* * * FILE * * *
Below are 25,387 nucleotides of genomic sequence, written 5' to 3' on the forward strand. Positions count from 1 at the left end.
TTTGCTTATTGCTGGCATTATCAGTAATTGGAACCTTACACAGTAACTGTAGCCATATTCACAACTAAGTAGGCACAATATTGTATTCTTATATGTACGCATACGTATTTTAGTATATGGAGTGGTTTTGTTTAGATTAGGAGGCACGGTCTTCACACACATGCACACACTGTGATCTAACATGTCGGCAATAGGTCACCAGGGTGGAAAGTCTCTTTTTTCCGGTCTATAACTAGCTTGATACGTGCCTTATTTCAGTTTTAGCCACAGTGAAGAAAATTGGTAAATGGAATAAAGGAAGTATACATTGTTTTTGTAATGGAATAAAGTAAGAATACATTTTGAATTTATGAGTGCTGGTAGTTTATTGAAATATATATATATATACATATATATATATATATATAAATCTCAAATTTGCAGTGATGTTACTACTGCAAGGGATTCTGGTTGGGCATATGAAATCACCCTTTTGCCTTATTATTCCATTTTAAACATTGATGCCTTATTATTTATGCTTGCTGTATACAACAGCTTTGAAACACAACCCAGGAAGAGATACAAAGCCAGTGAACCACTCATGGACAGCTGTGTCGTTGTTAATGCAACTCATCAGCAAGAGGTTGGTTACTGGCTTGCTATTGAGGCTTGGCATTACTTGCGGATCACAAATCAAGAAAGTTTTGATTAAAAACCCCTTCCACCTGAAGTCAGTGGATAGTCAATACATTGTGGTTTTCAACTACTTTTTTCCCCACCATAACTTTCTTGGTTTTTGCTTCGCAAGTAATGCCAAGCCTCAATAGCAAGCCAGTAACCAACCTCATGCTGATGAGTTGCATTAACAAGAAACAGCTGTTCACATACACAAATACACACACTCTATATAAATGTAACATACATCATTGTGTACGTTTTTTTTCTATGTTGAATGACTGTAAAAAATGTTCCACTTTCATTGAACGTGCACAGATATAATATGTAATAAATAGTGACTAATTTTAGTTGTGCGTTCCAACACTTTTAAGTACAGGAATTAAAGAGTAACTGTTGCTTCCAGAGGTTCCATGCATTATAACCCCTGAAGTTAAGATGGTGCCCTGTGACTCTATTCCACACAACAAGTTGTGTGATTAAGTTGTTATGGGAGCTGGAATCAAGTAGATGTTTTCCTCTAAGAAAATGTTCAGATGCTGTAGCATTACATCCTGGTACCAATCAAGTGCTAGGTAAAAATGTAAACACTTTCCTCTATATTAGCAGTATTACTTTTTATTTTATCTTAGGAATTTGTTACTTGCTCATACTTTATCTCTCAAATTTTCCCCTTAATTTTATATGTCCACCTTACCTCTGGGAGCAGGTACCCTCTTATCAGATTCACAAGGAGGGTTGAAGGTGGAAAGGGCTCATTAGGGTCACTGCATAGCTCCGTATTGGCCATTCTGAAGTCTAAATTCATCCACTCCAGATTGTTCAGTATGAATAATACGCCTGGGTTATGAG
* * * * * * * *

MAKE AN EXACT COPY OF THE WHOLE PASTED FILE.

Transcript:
Below are 25,387 nucleotides of genomic sequence, written 5' to 3' on the forward strand. Positions count from 1 at the left end.
TTTGCTTATTGCTGGCATTATCAGTAATTGGAACCTTACACAGTAACTGTAGCCATATTCACAACTAAGTAGGCACAATATTGTATTCTTATATGTACGCATACGTATTTTAGTATATGGAGTGGTTTTGTTTAGATTAGGAGGCACGGTCTTCACACACATGCACACACTGTGATCTAACATGTCGGCAATAGGTCACCAGGGTGGAAAGTCTCTTTTTTCCGGTCTATAACTAGCTTGATACGTGCCTTATTTCAGTTTTAGCCACAGTGAAGAAAATTGGTAAATGGAATAAAGGAAGTATACATTGTTTTTGTAATGGAATAAAGTAAGAATACATTTTGAATTTATGAGTGCTGGTAGTTTATTGAAATATATATATATATACATATATATATATATATATAAATCTCAAATTTGCAGTGATGTTACTACTGCAAGGGATTCTGGTTGGGCATATGAAATCACCCTTTTGCCTTATTATTCCATTTTAAACATTGATGCCTTATTATTTATGCTTGCTGTATACAACAGCTTTGAAACACAACCCAGGAAGAGATACAAAGCCAGTGAACCACTCATGGACAGCTGTGTCGTTGTTAATGCAACTCATCAGCAAGAGGTTGGTTACTGGCTTGCTATTGAGGCTTGGCATTACTTGCGGATCACAAATCAAGAAAGTTTTGATTAAAAACCCCTTCCACCTGAAGTCAGTGGATAGTCAATACATTGTGGTTTTCAACTACTTTTTTCCCCACCATAACTTTCTTGGTTTTTGCTTCGCAAGTAATGCCAAGCCTCAATAGCAAGCCAGTAACCAACCTCATGCTGATGAGTTGCATTAACAAGAAACAGCTGTTCACATACACAAATACACACACTCTATATAAATGTAACATACATCATTGTGTACGTTTTTTTTCTATGTTGAATGACTGTAAAAAATGTTCCACTTTCATTGAACGTGCACAGATATAATATGTAATAAATAGTGACTAATTTTAGTTGTGCGTTCCAACACTTTTAAGTACAGGAATTAAAGAGTAACTGTTGCTTCCAGAGGTTCCATGCATTATAACCCCTGAAGTTAAGATGGTGCCCTGTGACTCTATTCCACACAACAAGTTGTGTGATTAAGTTGTTATGGGAGCTGGAATCAAGTAGATGTTTTCCTCTAAGAAAATGTTCAGATGCTGTAGCATTACATCCTGGTACCAATCAAGTGCTAGGTAAAAATGTAAACACTTTCCTCTATATTAGCAGTATTACTTTTTATTTTATCTTAGGAATTTGTTACTTGCTCATACTTTATCTCTCAAATTTTCCCCTTAATTTTATATGTCCACCTTACCTCTGGGAGCAGGTACCCTCTTATCAGATTCACAAGGAGGGTTGAAGGTGGAAAGGGCTCATTAGGGTCACTGCATAGCTCCGTATTGGCCATTCTGAAGTCTAAATTCATCCACTCCAGATTGTTCAGTATGAATAATACGCCTGGGTTATGAG